Thai Cat or Traditional Siamese
The Thai cat is an ancient breed that has recently been renamed. It is related to modern Siamese cats, but differs from them. This breed originated in the ancient kingdom of Siam, now Thailand. From 1880 it was commercialized and shipped to Great Britain and later to the United States.
The Thai and Western Siamese share common ancestors, but after World War II separate breeding resulted in two different breeds. The modern Western Siamese became the predominant Siamese variety worldwide due to its more extreme characteristics, which were more popular in cat show districts.
- The Modern Siamese cat is more carefully refined and is characterized by blue, almond-shaped eyes, a triangular head shape, large ears, an elongated, slender and muscular body.
- The traditional or Thai Siamese cat is probably the best known. The main characteristic that distinguishes the Thai breed from the modern Siamese cats is their body type. The Thai breed is more elongated than the average Western domestic cat, but significantly less so than the modern Siamese or Oriental.
Both varieties are characterized by their typical pointed color scheme, the dark coloration where the body temperature is lower (limbs, tail, face, and ears), which contrasts with the decrease tones of the cat body.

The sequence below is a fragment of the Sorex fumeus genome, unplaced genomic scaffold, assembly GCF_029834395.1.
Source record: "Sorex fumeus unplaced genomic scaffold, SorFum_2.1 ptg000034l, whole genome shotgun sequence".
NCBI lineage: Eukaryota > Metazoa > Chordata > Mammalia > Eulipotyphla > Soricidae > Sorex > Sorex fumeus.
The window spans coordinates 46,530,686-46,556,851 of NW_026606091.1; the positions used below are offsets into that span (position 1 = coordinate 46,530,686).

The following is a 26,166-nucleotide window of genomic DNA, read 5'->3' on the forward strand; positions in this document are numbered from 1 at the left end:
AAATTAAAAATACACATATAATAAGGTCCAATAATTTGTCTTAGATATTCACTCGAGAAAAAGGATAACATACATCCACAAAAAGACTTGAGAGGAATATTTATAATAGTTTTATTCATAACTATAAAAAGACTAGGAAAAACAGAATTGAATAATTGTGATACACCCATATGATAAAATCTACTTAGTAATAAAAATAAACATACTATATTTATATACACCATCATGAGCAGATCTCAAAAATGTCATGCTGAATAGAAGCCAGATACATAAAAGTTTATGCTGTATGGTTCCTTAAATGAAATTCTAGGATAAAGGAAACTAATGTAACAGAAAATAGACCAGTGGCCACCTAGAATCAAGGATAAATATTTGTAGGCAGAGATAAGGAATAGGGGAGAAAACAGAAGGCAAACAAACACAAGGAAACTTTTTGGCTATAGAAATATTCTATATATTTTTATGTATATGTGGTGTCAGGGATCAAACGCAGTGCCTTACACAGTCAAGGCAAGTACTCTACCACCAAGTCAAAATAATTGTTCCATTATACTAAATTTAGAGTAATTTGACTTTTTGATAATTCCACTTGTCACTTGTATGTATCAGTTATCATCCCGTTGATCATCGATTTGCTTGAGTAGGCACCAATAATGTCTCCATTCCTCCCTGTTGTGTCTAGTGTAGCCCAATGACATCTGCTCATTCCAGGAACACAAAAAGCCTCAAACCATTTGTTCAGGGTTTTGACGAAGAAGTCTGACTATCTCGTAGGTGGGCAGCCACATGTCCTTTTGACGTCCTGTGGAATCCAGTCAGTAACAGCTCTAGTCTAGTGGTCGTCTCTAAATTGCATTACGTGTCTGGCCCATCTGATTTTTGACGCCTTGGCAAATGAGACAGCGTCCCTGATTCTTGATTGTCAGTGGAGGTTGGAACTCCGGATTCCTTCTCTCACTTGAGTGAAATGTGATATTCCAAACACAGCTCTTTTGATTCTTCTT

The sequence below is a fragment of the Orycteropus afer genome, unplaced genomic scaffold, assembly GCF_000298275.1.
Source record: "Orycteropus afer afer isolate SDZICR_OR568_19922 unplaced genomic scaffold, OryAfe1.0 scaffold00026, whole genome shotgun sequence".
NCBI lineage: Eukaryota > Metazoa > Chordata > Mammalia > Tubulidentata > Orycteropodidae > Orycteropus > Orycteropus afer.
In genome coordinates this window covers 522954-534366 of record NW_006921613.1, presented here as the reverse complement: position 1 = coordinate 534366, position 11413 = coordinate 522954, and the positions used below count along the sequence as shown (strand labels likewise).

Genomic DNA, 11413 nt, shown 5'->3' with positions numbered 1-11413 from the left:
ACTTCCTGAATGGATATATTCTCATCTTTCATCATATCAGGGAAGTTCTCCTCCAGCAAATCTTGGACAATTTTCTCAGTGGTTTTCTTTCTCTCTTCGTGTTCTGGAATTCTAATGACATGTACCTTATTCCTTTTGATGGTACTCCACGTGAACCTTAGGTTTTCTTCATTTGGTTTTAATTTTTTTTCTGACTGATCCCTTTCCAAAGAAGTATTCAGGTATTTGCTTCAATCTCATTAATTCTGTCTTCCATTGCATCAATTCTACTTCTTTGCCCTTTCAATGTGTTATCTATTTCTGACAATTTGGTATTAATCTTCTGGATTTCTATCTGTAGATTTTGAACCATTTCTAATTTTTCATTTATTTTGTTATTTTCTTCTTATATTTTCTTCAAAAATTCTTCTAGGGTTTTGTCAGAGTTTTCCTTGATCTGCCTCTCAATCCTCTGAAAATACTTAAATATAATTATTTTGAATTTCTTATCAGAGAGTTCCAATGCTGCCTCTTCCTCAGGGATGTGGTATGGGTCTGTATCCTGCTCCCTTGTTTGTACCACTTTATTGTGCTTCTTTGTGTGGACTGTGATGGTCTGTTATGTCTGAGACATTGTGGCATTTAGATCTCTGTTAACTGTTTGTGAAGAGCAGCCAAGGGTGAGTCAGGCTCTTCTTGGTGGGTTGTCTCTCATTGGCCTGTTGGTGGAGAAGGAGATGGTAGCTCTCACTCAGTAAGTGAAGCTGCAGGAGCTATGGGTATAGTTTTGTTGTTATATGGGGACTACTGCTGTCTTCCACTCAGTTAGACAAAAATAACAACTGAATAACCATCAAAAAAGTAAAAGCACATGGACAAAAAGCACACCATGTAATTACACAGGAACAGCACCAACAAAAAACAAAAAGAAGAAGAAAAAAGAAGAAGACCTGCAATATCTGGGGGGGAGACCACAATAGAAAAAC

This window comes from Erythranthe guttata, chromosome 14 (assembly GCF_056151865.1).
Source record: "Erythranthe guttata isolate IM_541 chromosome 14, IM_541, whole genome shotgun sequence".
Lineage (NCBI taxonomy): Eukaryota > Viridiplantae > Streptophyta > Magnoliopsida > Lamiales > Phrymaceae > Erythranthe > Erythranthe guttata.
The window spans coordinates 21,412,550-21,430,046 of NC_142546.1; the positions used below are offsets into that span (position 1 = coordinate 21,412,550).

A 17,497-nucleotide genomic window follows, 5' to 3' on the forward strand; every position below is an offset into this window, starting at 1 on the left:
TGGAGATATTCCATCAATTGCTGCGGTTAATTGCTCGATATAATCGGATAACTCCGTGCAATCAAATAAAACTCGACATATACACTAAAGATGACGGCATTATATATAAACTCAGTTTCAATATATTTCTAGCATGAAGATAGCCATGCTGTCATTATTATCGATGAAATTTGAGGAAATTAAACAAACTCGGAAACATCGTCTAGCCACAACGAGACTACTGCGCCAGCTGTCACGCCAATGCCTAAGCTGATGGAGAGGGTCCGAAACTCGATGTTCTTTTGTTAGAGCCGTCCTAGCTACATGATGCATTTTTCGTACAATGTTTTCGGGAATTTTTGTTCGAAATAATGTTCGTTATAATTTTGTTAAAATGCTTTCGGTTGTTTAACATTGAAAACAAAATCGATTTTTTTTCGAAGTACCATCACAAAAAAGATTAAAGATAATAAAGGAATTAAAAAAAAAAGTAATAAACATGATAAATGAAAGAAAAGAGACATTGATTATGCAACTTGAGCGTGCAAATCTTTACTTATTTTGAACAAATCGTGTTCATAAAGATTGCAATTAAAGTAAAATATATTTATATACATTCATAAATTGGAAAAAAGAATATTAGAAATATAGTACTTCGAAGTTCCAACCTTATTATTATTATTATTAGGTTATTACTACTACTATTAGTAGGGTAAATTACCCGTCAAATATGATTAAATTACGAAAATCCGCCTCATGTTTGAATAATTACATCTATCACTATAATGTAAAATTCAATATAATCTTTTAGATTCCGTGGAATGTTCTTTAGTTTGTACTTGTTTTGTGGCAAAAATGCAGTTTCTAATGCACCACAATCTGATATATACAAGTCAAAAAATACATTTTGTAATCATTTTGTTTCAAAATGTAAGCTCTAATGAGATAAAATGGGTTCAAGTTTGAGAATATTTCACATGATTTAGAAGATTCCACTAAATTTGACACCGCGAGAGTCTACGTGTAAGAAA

- Category IV
Origin of the Thai cat
The Thai cat is considered one of the most popular breeds in the world. However, its history holds some mysteries and uncertain origin. It is believed that it originated in Thailand (ancient Siam), although there are also many legends that refer to Ancient Egypt, where cats resembling Thai cats were revered.
The first official records of their existence date back to the 17th century from the Kingdom of Siam (now Thailand), where they were only allowed to be kept as pets of the royal family, hence one of their first names "Royal Cat of Siam". It was believed that these cats had special powers and were responsible for guarding some treasures of princes and princesses.
Although the exact year they were introduced to Europe is not known, it is believed that it was towards the end of the 19th century when the sister of the British Consul in Bangkok received a pair of Thai cats as a gift. This is only a historical starting point, as the breed may have arrived at other continents several years earlier.
Physical characteristics of the Thai cat
This oriental cat breed is athletic, but not as exaggeratedly slender as the Siamese.
- The good proportions and muscular neck give it a solid structure.
- The shape of the Thai cat's head is very characteristic and differs from the modern Siamese. The long, flat forehead leads to a round skull and a well-proportioned muzzle. The chin and the bridge of the nose form a straight line.
- The ears are set high and wide apart, unlike those of the Siamese.
- The two breeds have in common the almond-shaped eyes of intense blue color, which are wide apart and slightly slanted. The blue color is due to the fact that Siamese cats are partially albino. They produce only a small amount of the pigment melanin, which is also the reason for the special coloring of their fur.